This entry was posted in Personal Technology. Bookmark the permalink.

24 Responses to Beware of DVI-I Cables (they are Not Compatible with DVI-D Devices)

  1. Jake says:

    Well, I just did the same thing…bought a longer DVI-I cable. My computer has the DVI-I plug…my new monitor has the DVI-D plug. I too just ordered the cable online and don’t want to go through the hassle of returning it. I’m doing your junk-yard fix.

  2. Cody says:

    well it looks like ill be doing this tonight. believe it or not this is proly less of a hassle than exchanging it. and a lot quicker. glad to see someone else got it to work, makes me feel better about ripping this thing apart.

  3. steve says:

    Ended up doing this with a KVM switch i bought at a local store, what a pain.

  4. Burton says:

    Looks like a need to get out the pliers. Cheap DVI I cables, who knew.

  5. dalvir sengar says:

    Thanks. I did same mistake and thought for same solution but surfed net to check if it will work.

  6. Lee says:

    THANK YOU for this explanation!! Great rig also!

  7. Stefanos says:

    Which tools did you use, and how did you open the adapter? (if you opened it)
    Thank you.

  8. I didn’t even know this was a thing. You’re right, displays and cards should just support both. Now, where are the pliers?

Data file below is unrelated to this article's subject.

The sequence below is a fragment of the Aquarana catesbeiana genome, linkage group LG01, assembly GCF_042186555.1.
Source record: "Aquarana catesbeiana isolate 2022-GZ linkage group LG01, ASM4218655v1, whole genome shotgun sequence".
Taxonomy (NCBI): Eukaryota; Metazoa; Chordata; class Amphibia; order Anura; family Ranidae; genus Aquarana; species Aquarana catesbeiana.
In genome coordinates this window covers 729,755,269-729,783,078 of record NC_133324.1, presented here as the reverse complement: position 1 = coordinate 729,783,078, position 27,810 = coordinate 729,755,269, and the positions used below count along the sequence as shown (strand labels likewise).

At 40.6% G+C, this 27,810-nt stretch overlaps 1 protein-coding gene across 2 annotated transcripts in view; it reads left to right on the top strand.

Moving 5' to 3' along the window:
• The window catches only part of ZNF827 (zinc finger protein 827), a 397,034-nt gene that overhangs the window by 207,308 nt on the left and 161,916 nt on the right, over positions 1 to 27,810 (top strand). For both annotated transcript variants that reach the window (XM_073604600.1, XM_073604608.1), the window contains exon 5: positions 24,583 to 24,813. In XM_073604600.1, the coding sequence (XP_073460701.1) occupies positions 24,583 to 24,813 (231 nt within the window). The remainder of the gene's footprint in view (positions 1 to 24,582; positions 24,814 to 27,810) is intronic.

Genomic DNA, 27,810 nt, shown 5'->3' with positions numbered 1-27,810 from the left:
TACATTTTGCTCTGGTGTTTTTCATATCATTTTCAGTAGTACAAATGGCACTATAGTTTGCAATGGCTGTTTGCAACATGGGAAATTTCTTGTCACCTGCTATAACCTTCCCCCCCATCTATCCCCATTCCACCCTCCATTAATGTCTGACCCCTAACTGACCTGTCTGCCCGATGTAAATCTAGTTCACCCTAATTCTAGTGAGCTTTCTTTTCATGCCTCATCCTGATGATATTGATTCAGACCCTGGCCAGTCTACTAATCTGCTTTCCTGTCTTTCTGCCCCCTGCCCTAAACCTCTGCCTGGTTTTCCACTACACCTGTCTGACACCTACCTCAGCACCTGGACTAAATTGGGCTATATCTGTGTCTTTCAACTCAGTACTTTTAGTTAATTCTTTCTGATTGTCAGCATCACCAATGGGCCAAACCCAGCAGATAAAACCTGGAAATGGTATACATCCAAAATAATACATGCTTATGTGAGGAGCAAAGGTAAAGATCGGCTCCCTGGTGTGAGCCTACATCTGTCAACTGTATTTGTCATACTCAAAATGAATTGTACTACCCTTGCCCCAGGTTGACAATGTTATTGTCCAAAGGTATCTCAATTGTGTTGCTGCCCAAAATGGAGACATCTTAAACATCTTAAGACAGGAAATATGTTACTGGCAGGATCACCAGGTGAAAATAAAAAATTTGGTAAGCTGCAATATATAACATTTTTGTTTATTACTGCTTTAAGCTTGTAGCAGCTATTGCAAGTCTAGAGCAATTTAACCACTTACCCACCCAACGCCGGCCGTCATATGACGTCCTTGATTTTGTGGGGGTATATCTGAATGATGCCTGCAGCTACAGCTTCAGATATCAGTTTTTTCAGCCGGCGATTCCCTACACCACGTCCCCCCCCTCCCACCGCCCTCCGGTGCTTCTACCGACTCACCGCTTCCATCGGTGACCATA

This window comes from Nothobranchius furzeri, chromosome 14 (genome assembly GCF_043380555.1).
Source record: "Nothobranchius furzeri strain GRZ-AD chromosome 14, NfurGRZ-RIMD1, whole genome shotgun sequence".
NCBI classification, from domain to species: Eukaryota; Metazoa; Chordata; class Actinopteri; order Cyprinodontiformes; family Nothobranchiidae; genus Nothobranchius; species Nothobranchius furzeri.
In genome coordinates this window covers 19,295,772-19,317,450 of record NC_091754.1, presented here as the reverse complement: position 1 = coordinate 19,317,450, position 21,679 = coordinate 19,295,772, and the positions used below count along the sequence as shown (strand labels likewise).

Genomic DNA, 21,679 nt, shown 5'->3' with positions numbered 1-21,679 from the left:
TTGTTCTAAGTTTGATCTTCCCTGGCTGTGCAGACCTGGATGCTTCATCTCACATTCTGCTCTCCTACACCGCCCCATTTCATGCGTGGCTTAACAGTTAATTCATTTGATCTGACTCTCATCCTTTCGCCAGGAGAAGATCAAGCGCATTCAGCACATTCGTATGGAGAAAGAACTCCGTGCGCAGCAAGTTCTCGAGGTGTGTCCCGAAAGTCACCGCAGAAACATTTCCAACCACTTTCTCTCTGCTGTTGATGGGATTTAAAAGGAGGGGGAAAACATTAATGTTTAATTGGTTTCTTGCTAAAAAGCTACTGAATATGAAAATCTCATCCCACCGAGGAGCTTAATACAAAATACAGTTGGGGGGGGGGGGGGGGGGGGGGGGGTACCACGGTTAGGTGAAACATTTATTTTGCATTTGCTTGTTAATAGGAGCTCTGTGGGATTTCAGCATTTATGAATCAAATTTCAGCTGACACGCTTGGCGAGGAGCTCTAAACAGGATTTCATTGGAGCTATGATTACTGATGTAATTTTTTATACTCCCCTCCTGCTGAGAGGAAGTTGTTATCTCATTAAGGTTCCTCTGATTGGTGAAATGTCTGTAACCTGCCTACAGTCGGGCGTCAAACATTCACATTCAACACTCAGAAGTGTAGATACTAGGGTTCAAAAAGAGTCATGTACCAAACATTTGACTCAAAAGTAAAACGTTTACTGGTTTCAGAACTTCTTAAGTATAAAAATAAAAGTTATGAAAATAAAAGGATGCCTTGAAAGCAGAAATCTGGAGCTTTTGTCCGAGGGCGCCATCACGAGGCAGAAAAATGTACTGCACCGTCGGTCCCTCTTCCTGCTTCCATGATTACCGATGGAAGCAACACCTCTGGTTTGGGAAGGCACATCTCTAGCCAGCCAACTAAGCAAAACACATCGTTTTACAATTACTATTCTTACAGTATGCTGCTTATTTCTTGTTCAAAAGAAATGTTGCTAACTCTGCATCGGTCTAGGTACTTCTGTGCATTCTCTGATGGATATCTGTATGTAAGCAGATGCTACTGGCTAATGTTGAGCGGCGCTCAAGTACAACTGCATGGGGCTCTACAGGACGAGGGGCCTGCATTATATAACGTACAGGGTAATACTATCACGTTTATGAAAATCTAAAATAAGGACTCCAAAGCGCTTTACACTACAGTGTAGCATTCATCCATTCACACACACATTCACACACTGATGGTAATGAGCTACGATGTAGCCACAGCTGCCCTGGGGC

9. Andria Hunter says:


  10. Renato says:

    Thanks for sharing! Was thinking about doing this but didn’t know how bad this could turn out.

  11. jan says:

    Thanks for posting this. I found myself in the same situation without having bothered to check on the different cable end pins. I assumed a DVI cable was a DVI cable. In my case I removed the 4 smaller pins easily by prying them off completely with a narrow end pliers. I could not find a small enough wire cutter to shave off the middle wide analog ground pin and figured I could pull it out and return it if need be. So I pulled it out and shaved off the sides and pushed the shaved ground pin back in with the idea that it may help stabilize the fit to the monitor female DVI terminal. All good and working.

  12. Jose says:

    Man, It took me like 30 min to get this done and the screen works perfectly. Really thank you for leaving such simple but helpfull post. Anyone with doubts if this would work it works, even with high speed monster cables.

  13. tomek says:

    hell yea, i made the same mistake who’d ever turn there monitor upsidedown, you rock man! stay classy

  14. Hernan says:

    Thanks man! I did the same and really worked!

  15. Max says:

    I tried this to convert a DVI-I to DVI-D on a DVI to VGA adapter and it didn’t work out!

  16. Erwin says: